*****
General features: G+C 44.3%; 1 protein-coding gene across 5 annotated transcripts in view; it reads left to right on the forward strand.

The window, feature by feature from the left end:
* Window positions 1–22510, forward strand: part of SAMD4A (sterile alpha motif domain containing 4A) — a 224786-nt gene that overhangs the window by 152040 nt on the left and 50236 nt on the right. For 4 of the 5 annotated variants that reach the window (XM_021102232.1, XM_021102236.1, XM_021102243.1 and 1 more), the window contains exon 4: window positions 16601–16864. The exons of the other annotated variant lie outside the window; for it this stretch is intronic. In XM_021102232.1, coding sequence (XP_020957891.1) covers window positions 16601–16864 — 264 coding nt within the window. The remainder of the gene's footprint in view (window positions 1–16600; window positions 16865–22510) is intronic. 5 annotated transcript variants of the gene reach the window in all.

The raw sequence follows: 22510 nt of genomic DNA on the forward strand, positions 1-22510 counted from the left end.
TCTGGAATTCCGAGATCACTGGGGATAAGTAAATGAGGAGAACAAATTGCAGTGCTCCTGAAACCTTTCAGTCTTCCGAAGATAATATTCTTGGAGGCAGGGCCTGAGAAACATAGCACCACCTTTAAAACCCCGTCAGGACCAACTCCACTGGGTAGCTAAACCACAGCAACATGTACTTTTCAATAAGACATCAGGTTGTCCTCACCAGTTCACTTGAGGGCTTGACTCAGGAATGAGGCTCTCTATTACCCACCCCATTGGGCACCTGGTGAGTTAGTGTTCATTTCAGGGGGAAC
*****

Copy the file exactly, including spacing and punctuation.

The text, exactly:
General features: G+C 44.3%; 1 protein-coding gene across 5 annotated transcripts in view; it reads left to right on the forward strand.

The window, feature by feature from the left end:
* Window positions 1–22510, forward strand: part of SAMD4A (sterile alpha motif domain containing 4A) — a 224786-nt gene that overhangs the window by 152040 nt on the left and 50236 nt on the right. For 4 of the 5 annotated variants that reach the window (XM_021102232.1, XM_021102236.1, XM_021102243.1 and 1 more), the window contains exon 4: window positions 16601–16864. The exons of the other annotated variant lie outside the window; for it this stretch is intronic. In XM_021102232.1, coding sequence (XP_020957891.1) covers window positions 16601–16864 — 264 coding nt within the window. The remainder of the gene's footprint in view (window positions 1–16600; window positions 16865–22510) is intronic. 5 annotated transcript variants of the gene reach the window in all.

The raw sequence follows: 22510 nt of genomic DNA on the forward strand, positions 1-22510 counted from the left end.
TCTGGAATTCCGAGATCACTGGGGATAAGTAAATGAGGAGAACAAATTGCAGTGCTCCTGAAACCTTTCAGTCTTCCGAAGATAATATTCTTGGAGGCAGGGCCTGAGAAACATAGCACCACCTTTAAAACCCCGTCAGGACCAACTCCACTGGGTAGCTAAACCACAGCAACATGTACTTTTCAATAAGACATCAGGTTGTCCTCACCAGTTCACTTGAGGGCTTGACTCAGGAATGAGGCTCTCTATTACCCACCCCATTGGGCACCTGGTGAGTTAGTGTTCATTTCAGGGGGAAC